The prime minister indicated that restrictions would be placed on ATM withdrawals and money transfers, but he provided no details. A legislative decree said banks would be closed through July 6 and that the cap on daily cash machine withdrawals would be 60 euros. That would not apply to tourists using cards issued in their home countries. 

MORE THAN A WEEK, huh? The Greeks are gonna be in the street!

Such a small cash withdrawal limit would highlight the dire condition of the Greek banking system. Cyprus avoided a banking collapse in 2013 by taking similar steps, though the daily withdrawal limit was 300 euros. The Cypriot government also acted in concert with other European governments as part of a new bailout program, while the Greek actions were the result of a breakdown in bailout talks.

They are doing well now (after the $have and haircut!) 

The ECB, if refusing to expand emergency funds to Greek banks, did not cut off support entirely, which will provide the government some flexibility in the coming days.

They CAN be flexible?

The ECB’s decision to cap the emergency loan program, as opposed to canceling it, “allows the Greek banks to remain in a sort of coma — not functioning but not dead,” said Karl Whelan, an economics professor at University College in Dublin. That way, he said, the Greek financial system might be revived if Greece secures a deal with its creditors.

Oh, yeah, that's a great progno$i$ for a patient.

And several analysts still predicted that despite the confrontation and fireworks, the two sides might well return to the table. Even as Tsipras and other members of his government are imploring people to vote “no” in the referendum and reject the creditors’ proposal, some experts predict that Greek voters, equating such a vote with leaving the euro system, will vote “yes.”

I'm one.

Raoul Ruparel, an economist and co-director of Open Europe, a London-based research group, said the breakdown in negotiations was “merely a prelude” to yet more talks in a week or so, after Greece holds its referendum.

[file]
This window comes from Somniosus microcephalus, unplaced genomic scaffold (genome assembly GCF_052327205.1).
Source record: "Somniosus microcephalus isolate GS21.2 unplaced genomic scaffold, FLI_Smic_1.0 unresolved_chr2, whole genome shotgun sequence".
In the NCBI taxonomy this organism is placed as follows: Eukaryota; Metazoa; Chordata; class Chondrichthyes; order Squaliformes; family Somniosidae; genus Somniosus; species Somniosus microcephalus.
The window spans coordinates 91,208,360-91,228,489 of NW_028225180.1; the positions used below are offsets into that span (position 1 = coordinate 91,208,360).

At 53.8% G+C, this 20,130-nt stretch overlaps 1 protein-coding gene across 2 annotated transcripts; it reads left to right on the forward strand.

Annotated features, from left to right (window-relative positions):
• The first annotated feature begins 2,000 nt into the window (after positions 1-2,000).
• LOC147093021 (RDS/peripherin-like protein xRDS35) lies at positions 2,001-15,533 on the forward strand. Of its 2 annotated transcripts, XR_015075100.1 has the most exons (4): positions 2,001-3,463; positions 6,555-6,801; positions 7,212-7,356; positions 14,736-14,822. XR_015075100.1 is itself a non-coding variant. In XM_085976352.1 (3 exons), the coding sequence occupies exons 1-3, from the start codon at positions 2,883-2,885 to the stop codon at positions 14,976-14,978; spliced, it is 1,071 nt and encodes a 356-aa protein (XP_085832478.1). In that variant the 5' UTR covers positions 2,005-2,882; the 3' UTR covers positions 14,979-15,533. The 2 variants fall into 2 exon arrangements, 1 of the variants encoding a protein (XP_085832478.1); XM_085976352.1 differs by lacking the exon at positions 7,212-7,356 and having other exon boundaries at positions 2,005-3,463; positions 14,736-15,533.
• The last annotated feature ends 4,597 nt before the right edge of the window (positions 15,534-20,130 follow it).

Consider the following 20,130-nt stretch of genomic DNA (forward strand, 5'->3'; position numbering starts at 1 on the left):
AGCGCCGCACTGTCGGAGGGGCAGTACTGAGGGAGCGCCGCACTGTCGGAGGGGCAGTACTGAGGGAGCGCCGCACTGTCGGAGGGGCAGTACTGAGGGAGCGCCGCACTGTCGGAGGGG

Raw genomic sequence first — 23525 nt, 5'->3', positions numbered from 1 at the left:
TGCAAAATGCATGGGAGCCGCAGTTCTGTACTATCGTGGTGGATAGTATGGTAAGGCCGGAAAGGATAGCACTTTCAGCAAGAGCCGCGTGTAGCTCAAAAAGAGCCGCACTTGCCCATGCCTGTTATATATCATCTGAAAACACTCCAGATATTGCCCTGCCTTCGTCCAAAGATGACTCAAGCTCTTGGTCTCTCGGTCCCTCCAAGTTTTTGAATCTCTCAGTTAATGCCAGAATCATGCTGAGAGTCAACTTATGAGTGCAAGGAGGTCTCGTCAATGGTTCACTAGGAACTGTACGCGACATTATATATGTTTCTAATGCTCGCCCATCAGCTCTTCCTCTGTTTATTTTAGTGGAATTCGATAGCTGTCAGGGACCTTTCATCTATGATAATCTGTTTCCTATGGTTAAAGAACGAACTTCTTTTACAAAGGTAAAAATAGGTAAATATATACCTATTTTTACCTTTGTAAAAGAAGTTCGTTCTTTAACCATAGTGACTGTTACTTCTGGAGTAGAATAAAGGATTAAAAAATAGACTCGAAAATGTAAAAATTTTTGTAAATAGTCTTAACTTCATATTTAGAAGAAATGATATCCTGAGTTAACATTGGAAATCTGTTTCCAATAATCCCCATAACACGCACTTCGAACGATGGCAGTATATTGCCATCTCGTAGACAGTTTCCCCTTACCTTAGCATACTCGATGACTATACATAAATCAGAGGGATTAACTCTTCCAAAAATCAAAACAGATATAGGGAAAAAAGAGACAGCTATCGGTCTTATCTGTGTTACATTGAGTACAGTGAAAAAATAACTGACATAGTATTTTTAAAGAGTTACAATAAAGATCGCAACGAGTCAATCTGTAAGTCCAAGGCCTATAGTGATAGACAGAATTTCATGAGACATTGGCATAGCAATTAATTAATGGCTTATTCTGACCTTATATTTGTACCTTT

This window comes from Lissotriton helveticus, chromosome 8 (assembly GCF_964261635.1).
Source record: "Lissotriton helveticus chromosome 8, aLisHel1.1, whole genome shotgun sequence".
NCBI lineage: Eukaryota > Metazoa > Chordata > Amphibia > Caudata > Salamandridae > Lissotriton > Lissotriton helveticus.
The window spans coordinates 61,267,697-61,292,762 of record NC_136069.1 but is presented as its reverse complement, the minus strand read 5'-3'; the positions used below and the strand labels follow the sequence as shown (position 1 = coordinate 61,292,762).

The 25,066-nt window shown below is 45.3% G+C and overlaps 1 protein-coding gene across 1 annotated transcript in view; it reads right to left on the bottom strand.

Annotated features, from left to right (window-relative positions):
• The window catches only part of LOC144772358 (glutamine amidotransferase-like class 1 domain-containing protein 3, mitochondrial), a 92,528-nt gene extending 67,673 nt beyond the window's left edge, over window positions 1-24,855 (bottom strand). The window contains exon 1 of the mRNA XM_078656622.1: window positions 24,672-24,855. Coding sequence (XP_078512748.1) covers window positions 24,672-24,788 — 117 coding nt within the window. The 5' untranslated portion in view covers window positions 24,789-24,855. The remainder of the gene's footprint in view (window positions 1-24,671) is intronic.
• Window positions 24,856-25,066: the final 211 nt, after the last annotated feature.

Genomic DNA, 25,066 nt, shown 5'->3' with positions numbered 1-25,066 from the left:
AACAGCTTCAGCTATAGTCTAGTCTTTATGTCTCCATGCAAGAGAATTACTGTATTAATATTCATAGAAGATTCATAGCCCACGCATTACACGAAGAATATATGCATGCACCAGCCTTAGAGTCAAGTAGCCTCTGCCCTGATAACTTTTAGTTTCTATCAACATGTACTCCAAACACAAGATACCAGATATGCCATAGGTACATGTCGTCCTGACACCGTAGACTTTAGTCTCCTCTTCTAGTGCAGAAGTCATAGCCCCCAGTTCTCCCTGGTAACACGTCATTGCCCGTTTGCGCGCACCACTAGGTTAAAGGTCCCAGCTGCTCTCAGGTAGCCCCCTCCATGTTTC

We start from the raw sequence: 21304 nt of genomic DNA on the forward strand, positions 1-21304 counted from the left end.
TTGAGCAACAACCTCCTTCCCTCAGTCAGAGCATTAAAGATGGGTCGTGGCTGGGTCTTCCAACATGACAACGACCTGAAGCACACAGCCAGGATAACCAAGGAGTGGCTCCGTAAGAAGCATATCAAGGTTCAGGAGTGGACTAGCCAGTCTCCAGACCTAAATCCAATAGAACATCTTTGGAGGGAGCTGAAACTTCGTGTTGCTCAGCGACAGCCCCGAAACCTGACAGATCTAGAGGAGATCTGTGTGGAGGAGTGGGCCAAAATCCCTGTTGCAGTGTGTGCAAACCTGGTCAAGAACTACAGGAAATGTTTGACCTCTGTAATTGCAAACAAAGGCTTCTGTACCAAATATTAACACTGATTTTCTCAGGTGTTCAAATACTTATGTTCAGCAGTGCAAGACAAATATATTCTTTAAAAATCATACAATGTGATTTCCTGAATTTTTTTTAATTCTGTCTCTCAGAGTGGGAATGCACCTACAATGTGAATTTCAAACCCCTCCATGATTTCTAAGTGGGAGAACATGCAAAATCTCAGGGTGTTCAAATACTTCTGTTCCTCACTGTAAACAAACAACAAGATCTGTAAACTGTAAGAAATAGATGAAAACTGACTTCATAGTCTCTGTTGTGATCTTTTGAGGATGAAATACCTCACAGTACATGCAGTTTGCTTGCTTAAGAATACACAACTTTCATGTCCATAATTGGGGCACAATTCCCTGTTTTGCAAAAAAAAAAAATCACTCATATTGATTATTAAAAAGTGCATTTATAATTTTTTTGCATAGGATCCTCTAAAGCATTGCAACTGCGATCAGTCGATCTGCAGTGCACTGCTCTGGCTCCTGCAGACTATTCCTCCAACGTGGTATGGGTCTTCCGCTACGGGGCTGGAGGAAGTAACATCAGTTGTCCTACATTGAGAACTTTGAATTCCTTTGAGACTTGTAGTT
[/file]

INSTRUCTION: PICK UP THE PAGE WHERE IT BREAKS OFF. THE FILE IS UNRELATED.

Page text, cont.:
Printed copy ended there.

“I think we are just getting started on this merry-go-round,” said Ruparel, predicting that Greek voters would probably vote to endorse proposals put forward by creditors. “We would then be back where we started, only in a worse situation.”


He predicted that Tsipras’ government and the creditors would need to negotiate an entirely new, and probably short-term, bailout in an atmosphere poisoned by even deeper distrust than before.

He said, “The whole thing is an absolute nightmare.”


Gee, my banker's pre$$ $ure is $inging a different tune this week after the stock market highs of the last few months.

"Dangers loom if Greece exits euro, adopts new currency" by Peter Eavis New York Times  June 29, 2015 

Like what, NYT?

NEW YORK — Greece could soon find itself in the middle of a daunting economic experiment.

Since Greece became part of the euro over a decade ago, the common European currency has been entrenched in the lives of the country’s 11 million people. But as Greece’s debt crisis escalates, the chances increase that the euro may be replaced by a new, national currency.

You are not just saying that too make me feel good?

Precedents for such a transformation may not exist. Economists say they cannot think of a time when a developed country with an open economy dropped out of a shared currency and set up its own new money.